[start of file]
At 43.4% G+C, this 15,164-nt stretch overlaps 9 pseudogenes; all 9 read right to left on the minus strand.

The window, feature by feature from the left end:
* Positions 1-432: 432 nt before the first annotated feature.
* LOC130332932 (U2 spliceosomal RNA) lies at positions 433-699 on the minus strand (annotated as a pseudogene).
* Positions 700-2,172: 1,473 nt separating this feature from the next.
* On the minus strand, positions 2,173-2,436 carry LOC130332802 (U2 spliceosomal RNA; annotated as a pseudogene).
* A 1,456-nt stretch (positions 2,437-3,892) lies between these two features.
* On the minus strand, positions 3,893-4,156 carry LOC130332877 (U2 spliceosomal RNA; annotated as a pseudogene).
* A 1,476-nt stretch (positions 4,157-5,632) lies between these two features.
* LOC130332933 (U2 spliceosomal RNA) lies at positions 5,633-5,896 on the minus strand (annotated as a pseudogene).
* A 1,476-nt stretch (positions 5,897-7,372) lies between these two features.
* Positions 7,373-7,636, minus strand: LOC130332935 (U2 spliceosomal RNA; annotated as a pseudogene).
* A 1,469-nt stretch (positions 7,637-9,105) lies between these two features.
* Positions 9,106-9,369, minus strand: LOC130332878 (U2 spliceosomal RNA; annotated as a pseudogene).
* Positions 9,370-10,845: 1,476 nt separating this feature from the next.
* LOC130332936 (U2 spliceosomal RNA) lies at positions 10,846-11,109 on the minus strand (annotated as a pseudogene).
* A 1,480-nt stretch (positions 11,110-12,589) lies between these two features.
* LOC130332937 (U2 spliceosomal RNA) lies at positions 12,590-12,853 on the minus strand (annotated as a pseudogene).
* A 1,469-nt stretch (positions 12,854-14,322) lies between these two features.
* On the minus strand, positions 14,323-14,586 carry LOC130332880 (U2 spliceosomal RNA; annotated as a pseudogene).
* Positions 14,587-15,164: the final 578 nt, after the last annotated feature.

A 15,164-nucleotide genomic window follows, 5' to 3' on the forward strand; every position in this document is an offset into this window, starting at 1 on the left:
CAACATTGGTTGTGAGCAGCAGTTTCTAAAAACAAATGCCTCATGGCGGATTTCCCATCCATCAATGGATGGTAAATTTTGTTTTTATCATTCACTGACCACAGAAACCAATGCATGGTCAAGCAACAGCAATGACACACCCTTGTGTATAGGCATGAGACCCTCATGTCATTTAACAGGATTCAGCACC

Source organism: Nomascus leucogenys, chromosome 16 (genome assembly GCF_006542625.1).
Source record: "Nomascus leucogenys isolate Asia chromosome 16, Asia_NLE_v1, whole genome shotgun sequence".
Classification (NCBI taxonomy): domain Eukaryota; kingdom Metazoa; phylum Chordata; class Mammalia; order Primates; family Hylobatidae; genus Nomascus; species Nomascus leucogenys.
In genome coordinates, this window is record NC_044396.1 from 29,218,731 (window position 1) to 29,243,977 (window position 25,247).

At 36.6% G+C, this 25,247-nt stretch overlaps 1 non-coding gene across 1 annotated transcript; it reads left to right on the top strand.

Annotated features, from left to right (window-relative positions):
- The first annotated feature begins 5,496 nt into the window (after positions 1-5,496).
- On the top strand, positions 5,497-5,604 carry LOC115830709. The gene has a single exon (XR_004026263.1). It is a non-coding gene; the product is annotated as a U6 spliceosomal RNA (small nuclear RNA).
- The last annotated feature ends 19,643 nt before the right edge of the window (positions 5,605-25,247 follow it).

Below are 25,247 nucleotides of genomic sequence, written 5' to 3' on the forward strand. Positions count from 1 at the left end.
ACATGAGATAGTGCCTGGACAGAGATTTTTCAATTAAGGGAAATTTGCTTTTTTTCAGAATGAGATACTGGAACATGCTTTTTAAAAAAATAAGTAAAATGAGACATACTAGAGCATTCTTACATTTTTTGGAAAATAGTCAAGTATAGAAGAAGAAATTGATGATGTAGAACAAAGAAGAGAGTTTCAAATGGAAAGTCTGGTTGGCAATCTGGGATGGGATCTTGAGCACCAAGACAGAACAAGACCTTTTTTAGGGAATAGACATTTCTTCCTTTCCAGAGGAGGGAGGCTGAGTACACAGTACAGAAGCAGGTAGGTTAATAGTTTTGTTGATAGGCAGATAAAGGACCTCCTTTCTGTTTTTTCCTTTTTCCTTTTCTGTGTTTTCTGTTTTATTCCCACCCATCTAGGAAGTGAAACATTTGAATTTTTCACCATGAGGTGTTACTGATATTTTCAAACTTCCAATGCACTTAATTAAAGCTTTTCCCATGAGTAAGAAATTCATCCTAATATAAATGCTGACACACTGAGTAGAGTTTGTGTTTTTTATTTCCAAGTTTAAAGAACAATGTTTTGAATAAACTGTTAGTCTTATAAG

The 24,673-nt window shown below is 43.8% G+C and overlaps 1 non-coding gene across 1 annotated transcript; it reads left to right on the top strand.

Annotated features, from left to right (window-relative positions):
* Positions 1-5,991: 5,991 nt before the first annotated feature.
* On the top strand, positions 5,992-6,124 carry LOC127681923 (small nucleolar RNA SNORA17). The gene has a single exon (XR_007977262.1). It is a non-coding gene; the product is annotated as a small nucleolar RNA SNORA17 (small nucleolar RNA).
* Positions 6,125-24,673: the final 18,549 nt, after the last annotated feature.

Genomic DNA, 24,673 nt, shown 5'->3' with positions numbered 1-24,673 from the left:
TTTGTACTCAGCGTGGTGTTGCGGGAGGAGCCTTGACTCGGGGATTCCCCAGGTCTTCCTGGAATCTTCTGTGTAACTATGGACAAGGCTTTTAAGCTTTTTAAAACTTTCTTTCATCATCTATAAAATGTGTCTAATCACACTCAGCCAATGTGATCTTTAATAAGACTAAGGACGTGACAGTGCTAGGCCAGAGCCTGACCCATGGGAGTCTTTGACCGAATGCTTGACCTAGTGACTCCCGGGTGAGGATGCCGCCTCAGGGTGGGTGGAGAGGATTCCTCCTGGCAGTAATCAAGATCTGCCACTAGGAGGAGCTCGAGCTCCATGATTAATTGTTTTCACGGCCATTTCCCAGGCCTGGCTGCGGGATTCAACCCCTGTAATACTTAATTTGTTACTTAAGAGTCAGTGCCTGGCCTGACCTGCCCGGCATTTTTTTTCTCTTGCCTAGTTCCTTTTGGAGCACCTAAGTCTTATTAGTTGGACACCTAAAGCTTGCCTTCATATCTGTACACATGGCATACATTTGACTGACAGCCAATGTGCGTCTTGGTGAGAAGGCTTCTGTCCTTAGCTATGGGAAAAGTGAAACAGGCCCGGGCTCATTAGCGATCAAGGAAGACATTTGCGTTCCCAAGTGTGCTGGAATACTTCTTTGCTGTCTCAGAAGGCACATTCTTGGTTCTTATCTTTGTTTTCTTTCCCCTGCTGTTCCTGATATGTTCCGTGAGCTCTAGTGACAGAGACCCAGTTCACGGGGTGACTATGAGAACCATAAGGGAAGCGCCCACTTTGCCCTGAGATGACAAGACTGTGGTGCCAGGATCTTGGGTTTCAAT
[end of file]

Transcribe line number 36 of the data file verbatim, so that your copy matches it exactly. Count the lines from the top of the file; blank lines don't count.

Annotated features, from left to right (window-relative positions):